Tuesday, September 11, 2018

Nothing Scares an Arizona Republican More Than an Angry Educator

Posted By on Tue, Sep 11, 2018 at 2:15 PM

I've never used emoticons before, but these angry little guys may be just what I need right now.

"Read my emoticon. Damn right I'm mad! I plan to stay mad through November 6. After that, we'll see."

Republicans are doing everything they can to tell Arizona educators to calm down, there's really nothing to be upset about. It's your own fault the Invest in Ed initiative isn't on the ballot. As for your salary problems, blame your school district, not the legislature or the governor. You educators shouldn't bother your pretty, pedantic little heads about all this complicated governing stuff. Just stay in to your classrooms where you belong. After you vote us back into office, don't worry, everything will be fine.

Republicans hate it when their opponents get mad. Oh, they love to rile up their own base. The Tea Party named itself after a bunch of colonists in Boston who were so pissed about taxes, they threw a shipload of tea in the harbor. Our Liar in Chief inflames his base with a steady diet of hate directed at his growing list of enemies. They know it works.They know it brings their supporters out to the polls.

Which is why they want the opposition to stay calm and quiet. Get sad, not mad. Lose gracefully.

I was surprised to find myself featured in an op ed by Jonathan Hoffman in Sunday's Star. I was the poster child and whipping boy for every educator who is angry at Republican elected officials and their fat cat donors and plans to vote them out of office. Hoffman was complaining about a quote from one of my recent posts, Don't Get Sad. Get Mad!:
“We need to be Red-hot angry over the decision by Ducey’s Supreme Court, backed by the Arizona Chamber of Commerce, to take the Invest in Education initiative off the ballot.”
Hoffman hated that "Red-hot angry" phrase so much, he repeated it four times. If anyone missed the point about how dangerous it is to be that angry, he warned teachers they're turning into "Antifa thugs" instead of quiet, staid "college-educated professionals."

Your problems are your own fault, he said.
"You created the problems with the Invest in Ed initiative, not the Arizona Chamber of Commerce and Industry or the Arizona Supreme Court. So, be professional, own the screw-up, and do it right next time."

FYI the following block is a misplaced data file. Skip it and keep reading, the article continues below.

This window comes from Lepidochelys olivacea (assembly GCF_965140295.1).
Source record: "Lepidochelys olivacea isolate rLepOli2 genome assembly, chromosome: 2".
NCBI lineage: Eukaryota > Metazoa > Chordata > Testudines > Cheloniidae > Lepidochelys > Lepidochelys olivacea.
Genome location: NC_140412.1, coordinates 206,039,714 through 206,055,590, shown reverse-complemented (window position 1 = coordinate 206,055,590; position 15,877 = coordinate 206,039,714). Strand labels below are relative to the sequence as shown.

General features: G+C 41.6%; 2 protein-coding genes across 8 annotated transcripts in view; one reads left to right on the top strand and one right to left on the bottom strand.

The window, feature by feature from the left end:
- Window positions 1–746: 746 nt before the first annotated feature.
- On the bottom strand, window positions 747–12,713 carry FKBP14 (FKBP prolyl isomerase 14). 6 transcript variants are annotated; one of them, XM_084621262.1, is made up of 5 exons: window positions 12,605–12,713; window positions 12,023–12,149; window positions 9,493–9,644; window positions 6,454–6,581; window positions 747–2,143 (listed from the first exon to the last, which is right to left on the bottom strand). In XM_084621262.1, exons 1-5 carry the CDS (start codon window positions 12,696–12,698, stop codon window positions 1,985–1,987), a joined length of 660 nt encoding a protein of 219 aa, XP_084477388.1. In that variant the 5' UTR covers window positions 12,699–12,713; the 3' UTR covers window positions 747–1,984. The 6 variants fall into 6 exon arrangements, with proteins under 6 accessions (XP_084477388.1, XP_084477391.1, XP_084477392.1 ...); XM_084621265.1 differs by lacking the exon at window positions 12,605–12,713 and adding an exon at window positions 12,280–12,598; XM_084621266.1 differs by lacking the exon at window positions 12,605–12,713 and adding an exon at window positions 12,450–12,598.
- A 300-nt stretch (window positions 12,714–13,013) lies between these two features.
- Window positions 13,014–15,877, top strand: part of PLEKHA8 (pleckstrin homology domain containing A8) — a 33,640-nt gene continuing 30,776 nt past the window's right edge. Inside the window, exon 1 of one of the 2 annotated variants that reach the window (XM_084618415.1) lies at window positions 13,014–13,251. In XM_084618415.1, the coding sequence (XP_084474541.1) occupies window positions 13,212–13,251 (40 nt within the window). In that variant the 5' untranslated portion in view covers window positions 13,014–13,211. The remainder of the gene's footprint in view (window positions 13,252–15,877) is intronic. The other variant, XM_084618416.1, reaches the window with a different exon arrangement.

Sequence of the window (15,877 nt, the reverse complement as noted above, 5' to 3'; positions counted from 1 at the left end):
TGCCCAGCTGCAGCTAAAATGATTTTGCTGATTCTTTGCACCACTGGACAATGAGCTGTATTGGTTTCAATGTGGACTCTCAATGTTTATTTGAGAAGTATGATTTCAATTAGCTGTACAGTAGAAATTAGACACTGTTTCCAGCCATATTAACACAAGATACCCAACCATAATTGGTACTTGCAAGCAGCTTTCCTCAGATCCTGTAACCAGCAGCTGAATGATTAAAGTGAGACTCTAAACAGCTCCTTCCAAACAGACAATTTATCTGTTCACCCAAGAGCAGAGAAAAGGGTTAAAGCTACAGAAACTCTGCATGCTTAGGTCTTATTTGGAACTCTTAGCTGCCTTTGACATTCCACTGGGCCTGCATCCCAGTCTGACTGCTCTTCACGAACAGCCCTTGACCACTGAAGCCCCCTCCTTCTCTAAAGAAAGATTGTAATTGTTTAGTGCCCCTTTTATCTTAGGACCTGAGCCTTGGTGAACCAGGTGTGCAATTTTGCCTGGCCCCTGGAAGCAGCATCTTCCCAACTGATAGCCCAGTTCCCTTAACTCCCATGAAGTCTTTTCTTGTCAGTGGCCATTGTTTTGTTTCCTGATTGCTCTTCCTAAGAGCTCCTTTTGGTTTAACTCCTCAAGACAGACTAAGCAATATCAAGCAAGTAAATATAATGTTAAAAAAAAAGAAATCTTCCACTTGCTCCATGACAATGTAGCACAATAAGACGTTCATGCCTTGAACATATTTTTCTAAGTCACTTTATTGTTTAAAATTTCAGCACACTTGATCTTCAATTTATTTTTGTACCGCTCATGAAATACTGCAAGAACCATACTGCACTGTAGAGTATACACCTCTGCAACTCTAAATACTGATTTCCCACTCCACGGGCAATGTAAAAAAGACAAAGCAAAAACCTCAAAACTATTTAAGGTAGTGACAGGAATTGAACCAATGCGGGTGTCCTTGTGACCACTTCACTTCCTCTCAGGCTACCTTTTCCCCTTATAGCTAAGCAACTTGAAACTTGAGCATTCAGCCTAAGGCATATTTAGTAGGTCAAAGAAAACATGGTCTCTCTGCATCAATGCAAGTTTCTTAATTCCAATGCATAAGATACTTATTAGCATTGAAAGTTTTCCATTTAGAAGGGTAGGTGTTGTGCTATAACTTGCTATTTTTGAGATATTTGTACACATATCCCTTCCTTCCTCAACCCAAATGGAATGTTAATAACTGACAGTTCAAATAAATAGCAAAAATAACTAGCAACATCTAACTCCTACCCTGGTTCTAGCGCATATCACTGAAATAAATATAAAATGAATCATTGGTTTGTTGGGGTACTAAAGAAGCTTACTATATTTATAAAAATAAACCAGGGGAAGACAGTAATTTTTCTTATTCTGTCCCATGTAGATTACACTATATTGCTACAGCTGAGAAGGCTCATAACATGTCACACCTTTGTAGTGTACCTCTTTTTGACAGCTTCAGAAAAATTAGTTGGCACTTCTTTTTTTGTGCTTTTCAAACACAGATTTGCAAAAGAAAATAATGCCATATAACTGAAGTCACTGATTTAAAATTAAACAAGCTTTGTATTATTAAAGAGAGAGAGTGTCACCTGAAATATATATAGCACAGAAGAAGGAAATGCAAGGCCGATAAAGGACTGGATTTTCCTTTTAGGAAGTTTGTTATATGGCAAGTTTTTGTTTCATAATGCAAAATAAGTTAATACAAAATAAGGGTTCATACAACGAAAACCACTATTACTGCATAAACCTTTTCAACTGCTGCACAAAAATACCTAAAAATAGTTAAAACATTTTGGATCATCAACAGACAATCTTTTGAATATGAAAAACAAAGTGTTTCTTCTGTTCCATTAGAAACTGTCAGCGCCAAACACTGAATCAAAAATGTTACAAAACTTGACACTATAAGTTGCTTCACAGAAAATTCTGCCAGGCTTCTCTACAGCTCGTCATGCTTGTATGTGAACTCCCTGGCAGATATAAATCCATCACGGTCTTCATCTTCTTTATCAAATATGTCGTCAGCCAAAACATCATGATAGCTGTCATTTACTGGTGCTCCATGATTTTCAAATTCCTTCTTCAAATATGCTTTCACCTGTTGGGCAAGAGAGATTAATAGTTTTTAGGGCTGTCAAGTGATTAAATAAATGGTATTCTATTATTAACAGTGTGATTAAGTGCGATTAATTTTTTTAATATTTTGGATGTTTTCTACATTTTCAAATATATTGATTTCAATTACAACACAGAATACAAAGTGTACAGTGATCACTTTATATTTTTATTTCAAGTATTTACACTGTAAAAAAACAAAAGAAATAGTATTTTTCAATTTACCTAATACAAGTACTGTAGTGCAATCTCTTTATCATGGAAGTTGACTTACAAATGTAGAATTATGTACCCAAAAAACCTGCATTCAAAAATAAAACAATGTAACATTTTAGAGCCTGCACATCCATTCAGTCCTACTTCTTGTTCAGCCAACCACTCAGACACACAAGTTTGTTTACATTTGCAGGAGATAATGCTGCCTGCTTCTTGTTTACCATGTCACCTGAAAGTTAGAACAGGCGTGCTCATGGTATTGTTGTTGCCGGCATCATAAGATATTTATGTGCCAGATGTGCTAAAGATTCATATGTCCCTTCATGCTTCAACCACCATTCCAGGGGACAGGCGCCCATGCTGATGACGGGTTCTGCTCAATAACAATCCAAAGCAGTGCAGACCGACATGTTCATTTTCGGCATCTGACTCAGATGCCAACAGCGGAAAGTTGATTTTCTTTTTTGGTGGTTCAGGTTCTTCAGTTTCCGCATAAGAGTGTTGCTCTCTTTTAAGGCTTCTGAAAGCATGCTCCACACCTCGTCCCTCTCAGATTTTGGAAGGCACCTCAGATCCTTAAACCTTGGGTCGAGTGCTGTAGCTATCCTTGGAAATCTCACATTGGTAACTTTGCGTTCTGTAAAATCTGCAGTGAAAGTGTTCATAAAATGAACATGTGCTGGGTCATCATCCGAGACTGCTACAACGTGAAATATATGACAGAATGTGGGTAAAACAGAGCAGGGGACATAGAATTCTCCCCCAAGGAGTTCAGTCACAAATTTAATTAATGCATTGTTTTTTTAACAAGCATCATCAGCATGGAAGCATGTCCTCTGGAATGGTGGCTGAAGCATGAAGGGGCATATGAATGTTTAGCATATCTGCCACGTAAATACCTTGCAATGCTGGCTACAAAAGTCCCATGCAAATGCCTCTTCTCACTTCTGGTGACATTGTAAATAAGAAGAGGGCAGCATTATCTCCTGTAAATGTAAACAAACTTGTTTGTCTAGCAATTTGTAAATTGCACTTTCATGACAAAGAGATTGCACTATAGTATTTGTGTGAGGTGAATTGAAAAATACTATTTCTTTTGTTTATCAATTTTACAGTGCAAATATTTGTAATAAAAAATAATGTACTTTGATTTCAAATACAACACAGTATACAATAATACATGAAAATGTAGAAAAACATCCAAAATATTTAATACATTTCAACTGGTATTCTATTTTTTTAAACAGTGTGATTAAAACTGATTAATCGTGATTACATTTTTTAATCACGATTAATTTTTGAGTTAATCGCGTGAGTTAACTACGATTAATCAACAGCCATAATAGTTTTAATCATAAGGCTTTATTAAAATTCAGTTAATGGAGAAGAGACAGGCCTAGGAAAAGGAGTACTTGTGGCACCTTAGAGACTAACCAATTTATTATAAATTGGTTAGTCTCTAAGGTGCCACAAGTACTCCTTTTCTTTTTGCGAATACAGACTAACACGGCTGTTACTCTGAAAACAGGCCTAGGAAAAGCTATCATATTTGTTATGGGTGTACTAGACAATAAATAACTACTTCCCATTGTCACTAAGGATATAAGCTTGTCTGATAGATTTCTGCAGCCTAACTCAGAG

Take the blame. Slink away quietly. Lick your wounds. You can try again two years from now.

To which I say, Hell no! Hell. No. Years of underfunding and constant attacks by the "dismantle public schools" crowd have gone on long enough. In spring, educators showed what they were made of when they took to the streets and forced Governor "One percent for salaries" Ducey to up his offer to ten percent. They took to the streets again to collect signatures for the Invest in Ed initiative so the richest Arizonans would have to carry their fair share of the burden to educate our children, and ended up with all the signatures they needed, and nearly 100,000 to spare.

Then came the lawsuit from a group calling itself, shamelessly, Arizonans for Great Schools and a Strong Economy. It was funded by — who else? — the Arizona Chamber of Commerce & Industry, which fights for all those poor, downtrodden rich people who make more than half a million dollars in taxable income, to make sure they don't have to pay any more taxes than they can get away with.

The Chamber of Commerce lost its suit in Maricopa County Superior Court. No problem. They appealed it to the Arizona Supreme Court which, as recently as 2016, was composed of five justices. Ducey raised the number to seven, adding two hand picked judges. Not surprisingly, his business-friendly Court saw things the Chamber's way and struck down the initiative.

Educators are slow to anger, but it looks like they're mad enough at Republican's history of underfunding and under-appreciating public education, they're ready to do something about it. Teachers, administrators, classified staff, parents, long-time friends of public education, including lots of Republicans and Republican-leaning Independents, are paying attention. If they're riled up enough to vote en masse in a low turnout, off-year election, they can make the difference in local and state-wide races.

(As for those angry emoticons at the top of the post. The two scowling red faces at the top are appropriate for the #RedforEd movement, but I'm not much of a scowler. My emoticon of choice is the little guy on the left pointing at his watch. "Time's up, Republicans. Get out of the way so people who support our children can run this state.")

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